How are speed limits set?
Speed limits used to be set through a bylaw. Now, we set speed limits through a speed management plan.
The new Speed Management Plan will look out 10 years to identify the areas where speed limits will be changed and will be reviewed and consulted on every three years. It will also inform any projects that we may implement to support the speed limit changes we are proposing.
Once the Speed Management Plan has been adopted by the Council, we must submit it to Waka Kotahi for certification. Once it has been certified, we can then bring the speed limits into effect within the period in the Speed Management Plan we said we would change the speed limit.
We’re also required to collaborate across the Manawatū-Whanganui region on our speed management plans. We’re already working with other Councils, Waka Kotahi, and the Horizons Regional Council to develop a regional speed management plan so that we’re taking a consistent approach to setting speed limits. We’ll also be engaging broadly on our proposals, including engaging specifically with Rangitāne.
Who is responsible for setting speed limits?
Speed limits are set by “road controlling authorities.” For local roads in Palmerston North, the Council is the road controlling authority. For state highways, Waka Kotahi is the road controlling authority.
Why are you doing this now?
We’re doing this now so that we can meet the deadlines set by the government in the Setting of Speed Limits Rule 2022. We need to have a speed management plan certified and in place by June 2024. We also need to have at least 40% of schools in our district covered by a slower speed limit by June 2024.
We’re looking at speed limits around schools first so we can meet that June 2024 deadline and these are also areas where we have been receiving a lot of community feedback for change and so we are listening to this feedback. We’ll be looking at speed limits in other parts of the city later in the year as part of our full Speed Management Plan.
Will changing speed limits actually help?
Previously, speed limit changes have often been done in isolation without a broader network view. In many cases, this led to the speed change to create more problems than it solved and was a national issue. As a result, the speed management planning process has been introduced nationally to better manage how we change speed limits so they have the intended positive impact on our communities.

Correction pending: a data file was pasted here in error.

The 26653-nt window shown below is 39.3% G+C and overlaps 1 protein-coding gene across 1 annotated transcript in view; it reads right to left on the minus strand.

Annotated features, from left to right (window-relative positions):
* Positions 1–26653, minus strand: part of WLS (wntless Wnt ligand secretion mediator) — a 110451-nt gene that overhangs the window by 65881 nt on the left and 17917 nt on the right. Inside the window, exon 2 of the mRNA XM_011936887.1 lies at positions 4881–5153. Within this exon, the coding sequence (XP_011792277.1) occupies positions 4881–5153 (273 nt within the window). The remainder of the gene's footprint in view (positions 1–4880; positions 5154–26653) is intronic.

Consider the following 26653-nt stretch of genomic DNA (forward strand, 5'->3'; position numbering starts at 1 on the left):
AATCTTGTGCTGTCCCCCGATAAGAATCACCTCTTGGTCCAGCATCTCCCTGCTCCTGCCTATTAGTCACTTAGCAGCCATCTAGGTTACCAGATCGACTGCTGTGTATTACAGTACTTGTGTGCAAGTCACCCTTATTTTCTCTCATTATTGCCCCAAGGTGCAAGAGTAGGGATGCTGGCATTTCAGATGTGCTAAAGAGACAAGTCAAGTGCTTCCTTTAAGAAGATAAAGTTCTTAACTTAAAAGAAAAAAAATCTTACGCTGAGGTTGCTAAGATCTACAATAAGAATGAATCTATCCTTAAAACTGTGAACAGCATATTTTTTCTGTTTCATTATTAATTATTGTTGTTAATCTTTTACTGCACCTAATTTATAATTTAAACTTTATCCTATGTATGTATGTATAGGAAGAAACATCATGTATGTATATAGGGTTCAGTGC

The key change to make this happen is we now look at speed management changes as a whole. Areas where we can make a difference now is where slower speeds already make sense, for example schools. In some cases, before we change the speed limit, we need to make changes to the road design to help speed limits be more consistent nationally, but these changes can’t happen overnight so in some cases we might hold off lowering speed limits until we are ready to make those changes.
Why don’t you just fix the roads?
We have a limited budget for repairing or changing roads, so we prioritise those changes according to a range of factors, one of which is to improve safety. We can’t change all the roads at the same time, so we use that prioritisation to get the best value for our budget.
Permanent speed limit reductions are not also prioritised based on how well the road is maintained, they are prioritised based on safety and community desire, with roads which have poor safety and/or high community support for speed reduction being of the highest priority, for example school zones.
Won’t slower speed limits mean it takes longer to get places?
Lowering speeds has a very minor impact on travel times. Waka Kotahi observe that, for local trips, reducing speeds from 50km/h to 40km/h results in an increase of about 11-42 seconds. These minor increases in travel time are more than offset by the improved safety outcomes in the event of a crash. A pedestrian who is hit by a car travelling at 50km/h has an 80% chance of dying; at 40km/h, that chance is only 30%. At 30km/h, the chance of dying is just 10%.
Speed isn't the problem, drivers are. Why aren't you focusing on them?
Even the most skilled drivers make mistakes. Most drivers understand that New Zealand's roads can be challenging. Good speed management gives drivers the cues they need to judge the safe and appropriate speed for the road they are on, and gives people the best chance to survive a crash should they make a mistake. Our work goes hand-in-hand with national and regional road safety campaigns.
What is good speed management?
Good speed management is when technology, data, first-hand observation, and local knowledge are used to inform interventions to make a road safer for users. It’s not just about putting up signs, but making sure we have a consistent, fit for purpose speed limit network on our local roads. The data will only get us so far though so this is why your feedback will help us understand if we have our proposals right or not.
Good speed management is also a staged process over a long period of time. Staged approaches to help change behaviour over the next 10 years is an important part of the speed management process and the first plan will be focusing on areas where speed change makes sense now.